All of us who receive Medicare have begun to get flyers in the mail from various companies along with the government, about the Medicare Part D – or the new prescription drug benefit that starts next year. Trying to make sense out of all this promotional material can make one’s head spin. Fortunately, help is here!

In the July-August 2005 edition of Senior News, published by Southern Maine Agency on Aging, the first of three articles appeared explaining the program. The following is reprinted with permission from SMAA. The folks there urge that if you have any question about any aspect of this program, please call them at (207) 396-6500 or toll free 1-800-427-7411, and they will help you.

The addition of Medicare Part D is the biggest change since Medicare began in 1965. All Medicare beneficiaries will have decisions to make concerning Medicare prescription drug coverage.

The Medicare Prescription Drug Program became law as part of the Medicare Modernization Act of 2003. It will go into full effect on January 1, 2006.

Beginning that day everyone with Medicare will have prescription drug coverage available for the first time. This will include people on MaineCare (Medicaid), those living in nursing homes, and those already covered for prescriptions through employer, union or private coverage.

People with pre-existing conditions will also be covered. Medicare Part D is offering prescription drug coverage to all Americans on Medicare.

After people meet an annual deductible, Medicare will pay for 75 percent of each prescription up to $2,250 worth of prescriptions each calendar year. For the next $2,280 worth of prescriptions each calendar year, Medicare will pay nothing (unless you are eligible for low income assistance or extra help. If a beneficiary has prescriptions totaling more than $5,100 each year, Medicare will pay at least 95 percent of the cost of the prescriptions above that amount.

There will be a monthly premium for Medicare Part D.

For 2006, that premium has been set at $37 per month for basic coverage. You can decide to pay your coverage carrier directly or you can have the premium deducted from your Social Security check each month. Each calendar year there will be a $250 deductible. Once you have met your deductible you will pay the percentage in the three categories as follows:

•If prescriptions cost $250.01 – $2,500 – You pay 25 percent and Medicare pays 75 percent.

•If prescriptions cost $2,500.01 – $5,100 – You pay 100 percent and Medicare pays nothing.

•If prescriptions cost $5,100.01 and up – You pay 5 percent and Medicare pays 95 percent.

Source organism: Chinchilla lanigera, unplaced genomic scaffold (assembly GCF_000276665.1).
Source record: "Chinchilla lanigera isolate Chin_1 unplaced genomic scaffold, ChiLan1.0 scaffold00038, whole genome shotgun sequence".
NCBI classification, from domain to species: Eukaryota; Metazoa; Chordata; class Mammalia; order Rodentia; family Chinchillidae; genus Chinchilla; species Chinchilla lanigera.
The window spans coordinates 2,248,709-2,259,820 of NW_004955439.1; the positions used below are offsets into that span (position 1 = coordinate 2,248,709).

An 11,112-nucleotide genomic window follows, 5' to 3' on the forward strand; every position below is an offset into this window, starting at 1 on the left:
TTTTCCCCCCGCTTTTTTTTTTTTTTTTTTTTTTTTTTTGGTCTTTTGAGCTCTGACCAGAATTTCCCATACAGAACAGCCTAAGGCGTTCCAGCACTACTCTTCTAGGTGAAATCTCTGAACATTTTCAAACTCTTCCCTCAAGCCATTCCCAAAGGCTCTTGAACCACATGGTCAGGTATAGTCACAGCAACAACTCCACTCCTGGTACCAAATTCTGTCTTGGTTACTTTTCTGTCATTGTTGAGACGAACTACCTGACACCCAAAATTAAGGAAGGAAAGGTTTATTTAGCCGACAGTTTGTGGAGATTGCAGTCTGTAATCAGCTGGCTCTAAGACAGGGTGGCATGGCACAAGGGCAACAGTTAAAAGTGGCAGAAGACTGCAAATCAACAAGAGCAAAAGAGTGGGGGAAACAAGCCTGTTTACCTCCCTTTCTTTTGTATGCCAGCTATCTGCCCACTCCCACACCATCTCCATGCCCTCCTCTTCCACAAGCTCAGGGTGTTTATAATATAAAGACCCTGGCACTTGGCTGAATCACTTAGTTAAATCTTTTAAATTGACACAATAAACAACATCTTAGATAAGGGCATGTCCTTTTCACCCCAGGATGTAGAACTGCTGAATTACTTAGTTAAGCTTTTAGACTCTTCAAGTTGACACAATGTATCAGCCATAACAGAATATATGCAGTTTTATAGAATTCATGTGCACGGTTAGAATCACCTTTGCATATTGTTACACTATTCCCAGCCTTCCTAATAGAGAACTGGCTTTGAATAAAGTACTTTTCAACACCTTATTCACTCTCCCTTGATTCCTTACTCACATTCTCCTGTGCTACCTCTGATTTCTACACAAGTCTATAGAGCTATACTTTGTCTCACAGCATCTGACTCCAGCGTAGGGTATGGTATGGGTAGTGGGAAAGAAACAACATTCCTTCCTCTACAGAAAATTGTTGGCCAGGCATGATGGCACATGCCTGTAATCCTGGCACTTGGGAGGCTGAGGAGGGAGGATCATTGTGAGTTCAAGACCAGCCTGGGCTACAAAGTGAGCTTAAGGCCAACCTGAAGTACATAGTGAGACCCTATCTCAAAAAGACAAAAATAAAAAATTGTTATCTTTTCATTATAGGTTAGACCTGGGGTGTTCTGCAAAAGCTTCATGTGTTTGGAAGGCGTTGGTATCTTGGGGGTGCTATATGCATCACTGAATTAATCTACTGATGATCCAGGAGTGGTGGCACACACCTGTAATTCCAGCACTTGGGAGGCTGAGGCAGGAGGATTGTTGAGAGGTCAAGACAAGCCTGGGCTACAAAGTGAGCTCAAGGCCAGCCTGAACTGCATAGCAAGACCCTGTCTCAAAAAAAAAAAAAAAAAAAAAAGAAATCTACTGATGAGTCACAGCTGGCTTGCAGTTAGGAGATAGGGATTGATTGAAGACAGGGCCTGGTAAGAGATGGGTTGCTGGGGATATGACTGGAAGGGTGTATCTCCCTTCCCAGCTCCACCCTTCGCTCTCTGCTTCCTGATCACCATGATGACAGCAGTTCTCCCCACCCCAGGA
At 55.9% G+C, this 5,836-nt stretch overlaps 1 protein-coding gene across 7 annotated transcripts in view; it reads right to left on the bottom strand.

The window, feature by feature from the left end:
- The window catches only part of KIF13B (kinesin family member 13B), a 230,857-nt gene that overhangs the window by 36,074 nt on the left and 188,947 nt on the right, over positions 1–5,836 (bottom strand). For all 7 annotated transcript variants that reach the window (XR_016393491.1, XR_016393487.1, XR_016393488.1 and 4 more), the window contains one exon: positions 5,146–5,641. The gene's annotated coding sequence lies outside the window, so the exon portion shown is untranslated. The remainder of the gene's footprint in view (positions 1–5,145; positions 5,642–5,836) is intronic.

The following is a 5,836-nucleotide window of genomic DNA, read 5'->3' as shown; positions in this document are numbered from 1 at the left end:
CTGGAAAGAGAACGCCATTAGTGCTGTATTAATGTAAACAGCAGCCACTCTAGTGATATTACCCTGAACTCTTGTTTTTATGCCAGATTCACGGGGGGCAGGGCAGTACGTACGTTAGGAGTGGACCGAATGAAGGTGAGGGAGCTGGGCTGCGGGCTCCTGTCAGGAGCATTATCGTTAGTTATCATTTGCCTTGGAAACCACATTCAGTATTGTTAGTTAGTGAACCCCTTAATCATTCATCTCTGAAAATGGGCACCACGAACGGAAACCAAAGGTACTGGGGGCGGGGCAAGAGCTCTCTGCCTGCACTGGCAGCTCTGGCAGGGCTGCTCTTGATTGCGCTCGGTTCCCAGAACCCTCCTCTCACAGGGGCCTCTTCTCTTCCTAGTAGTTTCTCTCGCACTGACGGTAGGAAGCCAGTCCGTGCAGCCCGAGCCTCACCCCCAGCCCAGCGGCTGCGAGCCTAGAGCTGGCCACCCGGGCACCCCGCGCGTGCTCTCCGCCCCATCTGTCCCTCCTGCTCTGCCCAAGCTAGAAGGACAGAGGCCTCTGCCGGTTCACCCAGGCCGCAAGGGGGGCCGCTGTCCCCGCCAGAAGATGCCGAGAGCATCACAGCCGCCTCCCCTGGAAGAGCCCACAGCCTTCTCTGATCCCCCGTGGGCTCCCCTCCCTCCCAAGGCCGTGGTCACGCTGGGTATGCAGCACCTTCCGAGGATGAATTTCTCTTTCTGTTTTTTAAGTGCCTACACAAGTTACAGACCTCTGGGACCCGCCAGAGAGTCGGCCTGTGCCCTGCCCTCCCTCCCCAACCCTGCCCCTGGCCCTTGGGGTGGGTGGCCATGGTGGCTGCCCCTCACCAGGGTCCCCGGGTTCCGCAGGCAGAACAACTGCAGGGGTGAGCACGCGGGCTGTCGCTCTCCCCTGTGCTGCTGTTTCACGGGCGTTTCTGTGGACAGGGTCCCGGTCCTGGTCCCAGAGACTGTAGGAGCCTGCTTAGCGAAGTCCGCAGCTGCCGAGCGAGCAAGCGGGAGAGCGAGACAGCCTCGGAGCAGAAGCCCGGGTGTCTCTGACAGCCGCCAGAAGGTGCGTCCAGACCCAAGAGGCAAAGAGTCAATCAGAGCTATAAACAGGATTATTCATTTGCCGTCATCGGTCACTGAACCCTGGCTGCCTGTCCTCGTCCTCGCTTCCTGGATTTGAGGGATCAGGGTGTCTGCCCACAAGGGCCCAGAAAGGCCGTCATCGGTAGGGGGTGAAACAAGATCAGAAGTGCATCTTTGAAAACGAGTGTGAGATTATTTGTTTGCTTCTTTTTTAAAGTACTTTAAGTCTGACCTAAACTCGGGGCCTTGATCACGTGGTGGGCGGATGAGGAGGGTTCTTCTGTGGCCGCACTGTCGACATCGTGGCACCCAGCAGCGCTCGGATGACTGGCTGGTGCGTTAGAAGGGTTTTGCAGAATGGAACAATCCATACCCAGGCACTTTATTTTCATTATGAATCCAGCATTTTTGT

The maximum out-of-pocket expense for each Medicare beneficiary in 2006 should be about $3,600 plus any co-payment required for drug costs over $5,100 each year.

Each Medicare beneficiary will have the chance to enroll in the Medicare prescription drug benefit.

If a beneficiary chooses not to participate when first eligible, Medicare will charge a premium interest penalty of 1 percent per month for each month not enrolled. This may be a factor for beneficiaries as they make a decision as to whether or not Medicare Part D is right for them.

Enrollment begins November 15, 2005 and continues through May 15, 2006. There will be subsequent annual open enrollment periods (Nov. 15-Dec. 31) every year thereafter.

The Centers for Medicare and Medicaid Services will provide the names of insurance carriers who will provide the prescription drug benefit in each state during September, 2005. Companies licensed to do business in Maine will be able to solicit your business by mail or telephone in September, as well.

Also during September, those on Medicare who now have supplemental health insurance, employer health insurance or union retiree coverage that covers prescriptions, will receive notification from their present company stating whether or not the current plan provides coverage that is equal to or better than the new Medicare part D coverage.

If your present prescription drug coverage is at least equal to Medicare’s drug coverage, you can choose not to enroll in Medicare Part D and will face no premium penalty should you later decide to enroll.

The Medicare prescription drug benefit has many steps:

1. Assess the coverage you now have and its limits.

2. Review your annual cost for prescription drug coverage, if you have it.

3. Review the annual cost of your prescriptions.

4. Think about your living situation. Have you been in and out of a nursing facility?

5. If you are presently covered by MaineCare (Medicaid) you will be automatically enrolled in a plan. However, that plan may not have a list of drugs which includes all your prescriptions. You will have an opportunity to change to a plan that is better for you.

6. If you or a loved one is living in a nursing facility, you will need to choose a special plan for institutional pharmacy coverage. Those options will be different and will depend on the number and location of pharmacies in Maine that serve nursing homes.

7. Medicare prescription drug coverage must be tailored to each person’s needs. The same carrier may not be best for both husband and wife.

8. Remember – a new Medicare benefit opens new opportunities for fraud. You will receive a great deal of information about the Medicare Prescription Drug Benefit over the next few months. Most of it will be legitimate. Some will not. Review every piece of mail or e-mail carefully. NEVER PROVIDE YOUR SOCIAL SECURITY NUMBER OR MEDICARE NUMBER and never give our your bank or credit card information over the phone.

If you have any questions, call Southern Maine Agency on Aging for free, unbiased advice.


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